A meditation on religious conflict

[This is a prose poem that came out after I finished up writing brief about a particularly gnarly run in with original sin and the law that punishes it. Enjoy!]

“Religious War has signified the greatest advance of the masses so far, for it proves that the masses have begun to treat concepts with respect.  Religious War start only after more refined quarrels between sects have refined reason in general to the point where even the mob becomes subtle and takes trifles seriously and actually considers it possible that the “eternal salvation of the soul” might depend on small differences between concepts.” – F. Nietzsche

“But if all religious teachers were honest enough to renounce their pretensions to godliness when their ignorance of the knowledge of God is made manifest, they will all be as badly off as I am, at any rate; and you might just as well take the lives of other false teachers as that of mine. If any man is authorized to take away my life because he thinks and says I am a false teacher, then, upon the same principle, we should be justified in taking away the life of every false teacher, and where would be the end of blood? And who would not be the sufferer?” – J. Smith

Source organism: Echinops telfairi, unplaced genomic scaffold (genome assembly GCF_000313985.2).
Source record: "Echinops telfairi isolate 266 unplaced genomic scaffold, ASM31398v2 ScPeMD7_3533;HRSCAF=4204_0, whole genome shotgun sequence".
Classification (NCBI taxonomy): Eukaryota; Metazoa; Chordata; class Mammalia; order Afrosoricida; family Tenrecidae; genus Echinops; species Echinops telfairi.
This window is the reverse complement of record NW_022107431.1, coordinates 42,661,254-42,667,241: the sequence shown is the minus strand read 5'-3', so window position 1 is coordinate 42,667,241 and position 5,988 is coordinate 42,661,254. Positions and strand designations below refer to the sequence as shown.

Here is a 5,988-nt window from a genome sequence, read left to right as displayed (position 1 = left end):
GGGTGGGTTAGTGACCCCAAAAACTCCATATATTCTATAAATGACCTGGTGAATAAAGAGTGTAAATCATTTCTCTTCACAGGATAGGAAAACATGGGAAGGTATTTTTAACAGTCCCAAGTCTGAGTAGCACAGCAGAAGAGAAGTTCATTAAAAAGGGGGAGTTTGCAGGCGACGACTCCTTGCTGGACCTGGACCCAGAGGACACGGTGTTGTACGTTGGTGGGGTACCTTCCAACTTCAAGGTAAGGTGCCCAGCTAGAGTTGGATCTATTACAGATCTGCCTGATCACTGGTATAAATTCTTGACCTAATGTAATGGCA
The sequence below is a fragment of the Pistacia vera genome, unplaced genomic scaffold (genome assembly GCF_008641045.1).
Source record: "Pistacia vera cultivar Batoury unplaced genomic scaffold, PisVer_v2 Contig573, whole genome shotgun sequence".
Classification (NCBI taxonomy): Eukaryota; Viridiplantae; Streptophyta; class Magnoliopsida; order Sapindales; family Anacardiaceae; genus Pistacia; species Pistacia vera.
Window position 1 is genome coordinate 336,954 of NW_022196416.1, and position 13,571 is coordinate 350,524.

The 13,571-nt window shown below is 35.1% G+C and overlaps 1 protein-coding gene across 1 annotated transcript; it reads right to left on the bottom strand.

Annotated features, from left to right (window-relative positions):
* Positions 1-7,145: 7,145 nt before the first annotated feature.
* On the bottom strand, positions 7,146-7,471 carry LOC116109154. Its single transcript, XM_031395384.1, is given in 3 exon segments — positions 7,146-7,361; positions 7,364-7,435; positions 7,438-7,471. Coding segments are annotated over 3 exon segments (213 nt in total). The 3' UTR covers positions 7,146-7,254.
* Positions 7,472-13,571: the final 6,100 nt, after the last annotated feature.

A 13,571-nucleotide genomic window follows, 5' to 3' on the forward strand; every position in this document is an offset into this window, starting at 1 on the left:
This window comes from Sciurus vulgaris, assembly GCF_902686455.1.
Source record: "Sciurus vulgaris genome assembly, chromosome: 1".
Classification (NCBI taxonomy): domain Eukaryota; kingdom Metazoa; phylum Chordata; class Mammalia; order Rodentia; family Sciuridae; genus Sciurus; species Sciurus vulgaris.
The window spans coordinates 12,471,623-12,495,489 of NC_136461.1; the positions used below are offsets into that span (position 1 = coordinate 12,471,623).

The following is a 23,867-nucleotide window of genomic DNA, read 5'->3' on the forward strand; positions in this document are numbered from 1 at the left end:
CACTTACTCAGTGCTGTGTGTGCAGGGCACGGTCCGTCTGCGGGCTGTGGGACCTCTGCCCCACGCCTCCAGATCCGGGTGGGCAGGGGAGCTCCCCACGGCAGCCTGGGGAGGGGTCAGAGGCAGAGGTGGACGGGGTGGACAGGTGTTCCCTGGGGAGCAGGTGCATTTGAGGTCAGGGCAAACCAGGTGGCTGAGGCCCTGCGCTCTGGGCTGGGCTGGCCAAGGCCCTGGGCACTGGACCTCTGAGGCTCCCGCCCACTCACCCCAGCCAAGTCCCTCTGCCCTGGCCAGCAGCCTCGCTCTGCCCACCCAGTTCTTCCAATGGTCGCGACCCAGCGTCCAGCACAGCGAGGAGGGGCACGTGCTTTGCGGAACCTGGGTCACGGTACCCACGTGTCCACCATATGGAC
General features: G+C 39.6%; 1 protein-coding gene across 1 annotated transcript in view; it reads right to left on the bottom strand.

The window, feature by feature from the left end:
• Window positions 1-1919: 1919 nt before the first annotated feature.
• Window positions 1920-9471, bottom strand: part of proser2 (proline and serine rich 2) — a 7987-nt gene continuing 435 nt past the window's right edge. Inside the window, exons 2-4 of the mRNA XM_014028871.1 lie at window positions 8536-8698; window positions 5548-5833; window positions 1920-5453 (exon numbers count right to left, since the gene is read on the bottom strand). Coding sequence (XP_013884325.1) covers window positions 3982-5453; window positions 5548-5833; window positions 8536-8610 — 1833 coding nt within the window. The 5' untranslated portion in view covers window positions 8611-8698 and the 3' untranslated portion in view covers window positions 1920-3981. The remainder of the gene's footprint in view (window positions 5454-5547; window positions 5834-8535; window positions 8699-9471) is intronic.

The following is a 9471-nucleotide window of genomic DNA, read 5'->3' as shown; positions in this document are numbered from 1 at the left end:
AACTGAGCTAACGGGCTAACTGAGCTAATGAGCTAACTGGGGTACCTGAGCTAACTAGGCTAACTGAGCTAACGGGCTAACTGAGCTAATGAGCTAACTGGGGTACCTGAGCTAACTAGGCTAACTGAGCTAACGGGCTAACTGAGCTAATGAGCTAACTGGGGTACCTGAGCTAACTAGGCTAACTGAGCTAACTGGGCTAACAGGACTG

Science tells us that our universe began as a single point, and that human beings are super-developed animals with incredible imaginations that in their limitless symbolizing and shaping of the world with their art spawned religion, civilization, and consciousness of our unfathomable beginning and becoming.

The orthodox catholic tells us that God is the unknowable Father that is the source of this point, but that he is nothing within it, that God is the substance of the man Jesus the Christ that became part of the created world, and the substance of the Holy Spirit that fills creation and the strange human souls that take on the the image of this substance but are condemned to be separated from it.

Mohammed tells us that man is nothing like God, and absolute and unknowable, who has no child and wills all that happens and all that exists, God is the final arbiter of this created reality and should be feared and loved.

The Buddha tells us that we are not separate souls, and God is irrelevant to our enlightenment to this fact; only in our giving up ourselves and our souls can we awake to the reality of God.

Paul tell us that man is a debased spirit separated from God, clothed in corrupt flesh but redeemed to God’s image through assent and capitulation to the reality of the single Christ, the God who submitted to death and suffering to save the world from it.

Moses tells us that there is a law from heaven that all must follow and that one people were chosen to proclaim it.

Joseph Smith tells us that God is the same as us: a single eternal soul living within the uncreated universe who discovered intelligence and then glory though the laws of reality that fill the immensity of space and makes all things as they are.